Beginning of EU army? Joint French-German military squadron officially launched

A JOINT French-German military air squadron has been created, as calls for an EU army mount within the bloc.

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The BA105 squadron was launched in Evreux, in northern France, on Friday. It will have 260 personnel, half of whom with be French and the other half German.

The air transport unit will see French and German airmen working together, without any distinction based on nationality.

Operations should begin later this year, with the unit reaching its full strength in 2024.

In a statement, the French Air and Space Army said: “On Friday September 3, the Franco-German BA105 squadron in Evreux was officially created.

“This binational tactical airlift fleet constitutes a major new area of cooperation between the Flag of France and the Flag of Germany.


A new French-German air squadron has been launched (Image: GETTY)


Angela Merkle with Emmanuel Macron (Image: GETTY)

“Within this unit, the Flag of France and Flag of Germany soldiers will be able to work in mixed teams, without distinction of nationality.”

It continued: “One of the objectives is to carry out operational missions with mixed crews, while retaining the possibility of carrying out national missions.

“Initial operational capacity should be reached in the fall of 2021 with the establishment of the unit in Évreux, and full operational capacity in 2024.

“The squadron will have 260 personnel, 50 percent French and 50 percent German.”

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Macron eating with French troops (Image: GETTY)

It comes as calls for an EU military have been growing since last month’s American debacle in Afghanistan, which saw all the country’s major cities fall to the Taliban.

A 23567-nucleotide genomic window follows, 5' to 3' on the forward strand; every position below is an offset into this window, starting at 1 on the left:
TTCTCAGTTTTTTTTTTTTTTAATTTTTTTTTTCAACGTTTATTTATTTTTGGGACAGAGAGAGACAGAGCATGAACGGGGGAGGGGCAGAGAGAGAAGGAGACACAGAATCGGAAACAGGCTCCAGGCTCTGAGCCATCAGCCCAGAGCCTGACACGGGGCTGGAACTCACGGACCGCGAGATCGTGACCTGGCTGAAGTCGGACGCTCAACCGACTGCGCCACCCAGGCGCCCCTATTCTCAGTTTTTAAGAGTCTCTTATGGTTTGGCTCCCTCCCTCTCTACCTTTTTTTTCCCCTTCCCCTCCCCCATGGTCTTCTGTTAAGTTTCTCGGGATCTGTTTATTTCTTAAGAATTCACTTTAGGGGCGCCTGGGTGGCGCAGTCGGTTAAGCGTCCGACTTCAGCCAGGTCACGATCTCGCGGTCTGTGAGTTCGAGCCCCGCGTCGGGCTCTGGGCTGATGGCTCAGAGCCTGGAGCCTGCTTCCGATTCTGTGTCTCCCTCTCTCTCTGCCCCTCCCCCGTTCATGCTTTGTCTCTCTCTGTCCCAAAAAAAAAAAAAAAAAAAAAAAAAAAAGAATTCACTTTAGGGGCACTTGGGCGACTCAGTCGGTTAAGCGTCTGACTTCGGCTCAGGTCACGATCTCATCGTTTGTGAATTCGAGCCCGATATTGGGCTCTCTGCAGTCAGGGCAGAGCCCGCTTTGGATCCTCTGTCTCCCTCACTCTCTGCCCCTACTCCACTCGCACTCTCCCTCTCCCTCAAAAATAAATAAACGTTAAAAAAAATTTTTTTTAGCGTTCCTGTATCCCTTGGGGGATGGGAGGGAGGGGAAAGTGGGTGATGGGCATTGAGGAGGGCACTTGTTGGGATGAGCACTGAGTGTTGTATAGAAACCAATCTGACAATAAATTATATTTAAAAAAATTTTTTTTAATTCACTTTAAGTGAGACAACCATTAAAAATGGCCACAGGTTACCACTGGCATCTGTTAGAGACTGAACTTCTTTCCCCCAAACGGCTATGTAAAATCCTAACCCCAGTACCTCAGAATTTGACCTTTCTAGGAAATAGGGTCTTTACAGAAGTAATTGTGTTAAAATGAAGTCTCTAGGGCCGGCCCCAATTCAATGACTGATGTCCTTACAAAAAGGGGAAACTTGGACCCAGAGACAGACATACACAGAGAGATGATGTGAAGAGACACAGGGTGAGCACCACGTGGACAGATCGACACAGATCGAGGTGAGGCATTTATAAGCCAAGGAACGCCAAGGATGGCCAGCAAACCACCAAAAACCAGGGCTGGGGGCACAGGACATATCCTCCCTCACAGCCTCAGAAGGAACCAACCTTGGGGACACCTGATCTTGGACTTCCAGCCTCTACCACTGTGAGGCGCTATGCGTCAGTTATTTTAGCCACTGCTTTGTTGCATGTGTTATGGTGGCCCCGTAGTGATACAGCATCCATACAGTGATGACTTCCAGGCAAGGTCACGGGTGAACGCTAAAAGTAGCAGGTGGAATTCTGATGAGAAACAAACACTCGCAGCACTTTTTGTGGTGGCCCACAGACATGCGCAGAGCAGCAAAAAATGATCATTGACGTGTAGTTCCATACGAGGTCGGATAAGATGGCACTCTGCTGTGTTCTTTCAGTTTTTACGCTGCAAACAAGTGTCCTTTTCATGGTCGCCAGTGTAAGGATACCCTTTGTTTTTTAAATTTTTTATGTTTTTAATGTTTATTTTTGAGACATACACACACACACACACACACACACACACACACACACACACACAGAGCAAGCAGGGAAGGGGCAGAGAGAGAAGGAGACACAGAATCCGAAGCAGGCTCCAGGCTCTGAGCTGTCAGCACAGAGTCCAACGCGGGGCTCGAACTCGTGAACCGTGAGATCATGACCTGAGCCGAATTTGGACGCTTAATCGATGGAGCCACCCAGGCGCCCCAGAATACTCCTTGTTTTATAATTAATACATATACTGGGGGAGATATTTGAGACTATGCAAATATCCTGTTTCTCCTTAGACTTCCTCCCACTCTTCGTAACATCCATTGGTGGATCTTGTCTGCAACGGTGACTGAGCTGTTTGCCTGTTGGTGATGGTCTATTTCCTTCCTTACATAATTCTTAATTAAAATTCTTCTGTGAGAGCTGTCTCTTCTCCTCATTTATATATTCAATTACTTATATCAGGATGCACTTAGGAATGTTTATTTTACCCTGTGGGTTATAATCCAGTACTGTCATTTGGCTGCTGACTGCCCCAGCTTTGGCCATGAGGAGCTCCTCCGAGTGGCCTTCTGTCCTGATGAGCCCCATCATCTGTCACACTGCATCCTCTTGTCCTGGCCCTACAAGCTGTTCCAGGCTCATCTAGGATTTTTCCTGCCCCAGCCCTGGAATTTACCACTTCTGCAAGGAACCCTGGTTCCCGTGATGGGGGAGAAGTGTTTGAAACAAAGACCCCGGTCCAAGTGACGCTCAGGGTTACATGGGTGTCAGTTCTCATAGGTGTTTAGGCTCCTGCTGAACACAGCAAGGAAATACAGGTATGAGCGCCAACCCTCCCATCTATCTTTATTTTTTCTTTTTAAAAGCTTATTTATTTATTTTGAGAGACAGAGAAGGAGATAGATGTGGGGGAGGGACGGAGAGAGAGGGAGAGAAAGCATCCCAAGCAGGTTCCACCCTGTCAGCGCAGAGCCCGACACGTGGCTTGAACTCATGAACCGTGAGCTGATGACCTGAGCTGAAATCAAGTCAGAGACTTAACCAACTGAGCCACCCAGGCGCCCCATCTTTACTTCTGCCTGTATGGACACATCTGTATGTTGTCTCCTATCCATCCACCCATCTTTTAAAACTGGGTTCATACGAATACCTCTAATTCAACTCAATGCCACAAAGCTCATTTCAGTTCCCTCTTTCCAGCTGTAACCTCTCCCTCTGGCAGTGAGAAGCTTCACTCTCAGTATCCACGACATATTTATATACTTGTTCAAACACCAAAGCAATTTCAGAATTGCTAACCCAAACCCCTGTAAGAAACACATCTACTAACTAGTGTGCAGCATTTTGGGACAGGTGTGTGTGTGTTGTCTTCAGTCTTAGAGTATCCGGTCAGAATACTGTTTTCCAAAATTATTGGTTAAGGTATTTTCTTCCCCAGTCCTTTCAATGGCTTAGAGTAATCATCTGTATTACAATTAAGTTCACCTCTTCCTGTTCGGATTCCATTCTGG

Western forces evacuated their nationals, and Afghan allies, from Kabul international airport.

However, the evacuation was dependent on US protection, meaning it ended when American troops pulled out on August 31.

Following the withdrawal, Josep Borrell, the EU’s foreign affairs representative, called for a European “rapid response force” of 5,000 troops.


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“The need for more European defence has never been as much evident as today” (Image: GETTY)


There have been growing calls for an EU military after the Afghan debacle (Image: GETTY)

Speaking to reporters in Slovenia he said: “The need for more European defence has never been as much evident as today after the events in Afghanistan.”

A similar view was expressed by Claudio Graziano, the EU military committee chairman.

He called for a European “reaction force” adding “now is the time to act”.

Even some sceptics, such as German defence minister Annegret Kramp-Karrenbauer, appear to have partially changed position.


The Daily Express campaigned passionately for Brexit (Image: EXPRESS )

Writing in Politico last year, Kramp-Karrenbauer said: “Illusions of European strategic autonomy must come to an end.

“Europeans will not be able to replace America’s crucial role as a security provider.”

However, following the Afghan collapse, she suggested “coalitions of the willing” could act militarily “after a joint decision of all” EU member states.

Speaking to France 24 Richard Whitman, a professor of politics and international relations at the University of Kent, warned any EU military would struggle to achieve unity.


Macron inspecting French foreign legion soldiers (Image: GETTY)

He commented: “It will be hard to convince some member states that collective EU defence would bring the same security as NATO’s US-backed defence arrangement.

“Nobody in the EU has ever been able to come up with a decision-making arrangement that takes national divides into account while facilitating expeditious decision-making; it’s either the lowest common denominator or grand rhetorical comments tied to absurd propositions.

“Military action is politically defensible only when taken by national leaders and parliaments – and it’s difficult to see that being worked around.”

Harry Byrne

Harry Byrne

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